Does it ever feel like those scheduled workouts seem to last forever? Below are a couple of simple tips on how to make any workout seem as quick and painless as possible:Bring A Buddy. Working out with the right workout buddy isn't just fun but also provides that extra push you need to go that extr...
Stretching is considered a key part in almost any exercise regimen, as it helps increase flexibility and improve the range of motion of your joints. But before you start attempting to touch your toes, you might want to run through the list below on how to stretch and the types stretching mistakes to avoid:
The difference between flexibility and stretching Flexibility refers to the range of motion for a given joint. The degree of flexibility that a person has is influenced by muscles and connective tissues, like ligaments and tendons. Stretching is a form of exercise that can lead to an increase in flexibility.
Know your limits If your muscles are too tight, then you might need to stretch. Limited range of motion may be due to tight or stiff muscles, which has been linked to injuries, chronic pain, and poor posture.
But being too flexible is also not too good, since muscles that are too loose may be weak resulting in joint instability and dislocation. So if you are already overly flexible, you may need to strengthen your muscles and joints with resistance training.
So what's the appropriate amount of flexibility? That depends on the primary movements of your daily life or sport: baseball pitchers need more flexibility in their shoulders compared to runners; cyclists need less flexibility in their legs than martial artists.
Stretch at the right time Static stretching involves slowly stretching a muscle to its end position and holding it for a short period of time (10-30 seconds). However, there are certain moves that you should avoid at all costs:
Don't bend down and touch your toes to stretch your legs before running.
Don't hold your hands together behind the back to stretch the chest before you bench press.
The reason why is because should not be used as a warm up, since it can actually
hurt your performance and make injury more likely if you do it right
Think of your muscles as rubber bands; when it's too stretchy, it cannot be pulled back quickly enough to provide a strong "pop." An overly elastic muscle has to work harder to generate the appropriate level of power. This can overtax and strain a muscle. Never statically stretch a cold muscle. Cold muscles are more likely to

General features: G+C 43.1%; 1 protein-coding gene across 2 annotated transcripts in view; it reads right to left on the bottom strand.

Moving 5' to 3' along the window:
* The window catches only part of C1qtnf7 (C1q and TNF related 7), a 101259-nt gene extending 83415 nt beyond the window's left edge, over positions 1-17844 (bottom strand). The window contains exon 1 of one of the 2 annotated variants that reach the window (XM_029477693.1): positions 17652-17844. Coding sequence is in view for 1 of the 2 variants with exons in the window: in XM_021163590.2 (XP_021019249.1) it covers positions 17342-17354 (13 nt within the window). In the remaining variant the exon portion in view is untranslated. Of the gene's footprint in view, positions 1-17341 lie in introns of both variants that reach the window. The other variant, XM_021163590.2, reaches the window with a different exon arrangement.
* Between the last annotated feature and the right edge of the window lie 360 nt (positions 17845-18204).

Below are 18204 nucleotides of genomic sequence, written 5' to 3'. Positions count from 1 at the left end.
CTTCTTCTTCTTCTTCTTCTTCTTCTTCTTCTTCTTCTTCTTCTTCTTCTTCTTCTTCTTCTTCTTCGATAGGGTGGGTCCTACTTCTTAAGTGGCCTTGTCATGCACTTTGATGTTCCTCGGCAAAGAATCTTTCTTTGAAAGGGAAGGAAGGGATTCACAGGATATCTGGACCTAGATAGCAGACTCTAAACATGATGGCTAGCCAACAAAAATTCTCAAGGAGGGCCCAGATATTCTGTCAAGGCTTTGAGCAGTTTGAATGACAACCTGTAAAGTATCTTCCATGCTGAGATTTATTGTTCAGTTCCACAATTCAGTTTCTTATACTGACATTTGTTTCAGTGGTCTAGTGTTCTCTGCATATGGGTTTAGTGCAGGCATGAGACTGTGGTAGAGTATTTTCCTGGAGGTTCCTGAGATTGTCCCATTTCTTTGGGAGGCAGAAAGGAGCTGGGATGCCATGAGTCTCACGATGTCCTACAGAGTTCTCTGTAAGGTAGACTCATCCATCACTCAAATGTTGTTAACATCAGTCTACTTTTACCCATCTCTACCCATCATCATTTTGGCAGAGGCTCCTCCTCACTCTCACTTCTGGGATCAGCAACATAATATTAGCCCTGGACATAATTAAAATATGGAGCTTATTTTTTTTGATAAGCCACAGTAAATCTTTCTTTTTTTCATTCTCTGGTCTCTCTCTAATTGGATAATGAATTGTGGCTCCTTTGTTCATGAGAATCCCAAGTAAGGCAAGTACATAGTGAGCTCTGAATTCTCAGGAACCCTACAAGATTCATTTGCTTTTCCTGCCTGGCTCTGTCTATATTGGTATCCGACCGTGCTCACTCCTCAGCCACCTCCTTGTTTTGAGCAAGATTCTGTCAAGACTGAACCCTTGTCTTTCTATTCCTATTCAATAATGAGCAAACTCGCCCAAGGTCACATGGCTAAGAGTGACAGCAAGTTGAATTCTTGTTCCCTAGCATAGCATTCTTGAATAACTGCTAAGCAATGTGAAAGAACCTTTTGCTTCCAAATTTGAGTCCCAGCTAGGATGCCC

tear when stretched improperly. Save it as a cool-down activity meaning after you're done exercising, or use it as the main point of your workout (after you have warmed up). By this time, the muscles will be warm, more elastic, and less likely to become injured. Use dynamic movement as a warm-up for exercise Low-intensity, dynamic movements similar to the main type of activity that you will perform is the best way to warm up for exercise. It will gradually raise your heart rate and increase
blood flow to the muscles while also slowly warm up your body's
temperature. Below are a couple of movement examples:
You're going to jog three miles. First, do some dynamic movement to warm up: slowly walk, gradually speeding up for about five minutes.
You're about to do a set of bench presses. First, bench press a much lighter load -- one that is about 50% to 70% lighter than what you're planning to lift later. Do 2-3 sets of those light bench presses (10-15 repetitions per set).
You're going to stretch your leg muscles. First, do some high knee marches and walking lunges to warm up those muscles.
Arm circles, jumping jacks, and rope skipping are other good dynamic choices for warming up.
Don't overstretch In order to improve flexibility, you must stretch and hold a muscle beyond its normal length. Only stretch a muscle to a comfortable point and hold for about 15 seconds or so. Never stretch to the point of pain, as it could lead to serious damage:
tearing a muscle, spraining a ligament, or dislocating a joint. Don't bounce Ballistic, or bouncing-style stretching is not recommended for most
people, especially if you are a beginner or recovering from an injury.The reason why is that a ballistic stretch uses vigorous momentum, such as rocking a body part back and forth to create a "bouncing" motion. This makes it challenging to control the force and range of motion, which could spell disaster especially for those who don't know what they're doing. Fact-check your technique The American College of Sports Medicine (ACSM) recommends at least two to three days per week of stretching activities. Static stretches should be held for 10 to 30 seconds per repetition after activities like stretching, with approximately four repetitions per muscle group. Do multiple stretches of your major muscle groups.
Remember, everyone is different, and so are their flexibility and stretching needs. So don't compare yourself to anyone else. If you are a beginner, try getting in touch with a certified personal trainer to help establish a program that's right for your unique needs. If you have any health conditions such as osteoporosis, arthritis, or
chronic back pain or any injuries, talk to your doctor or physical
therapist about which stretches are right for you.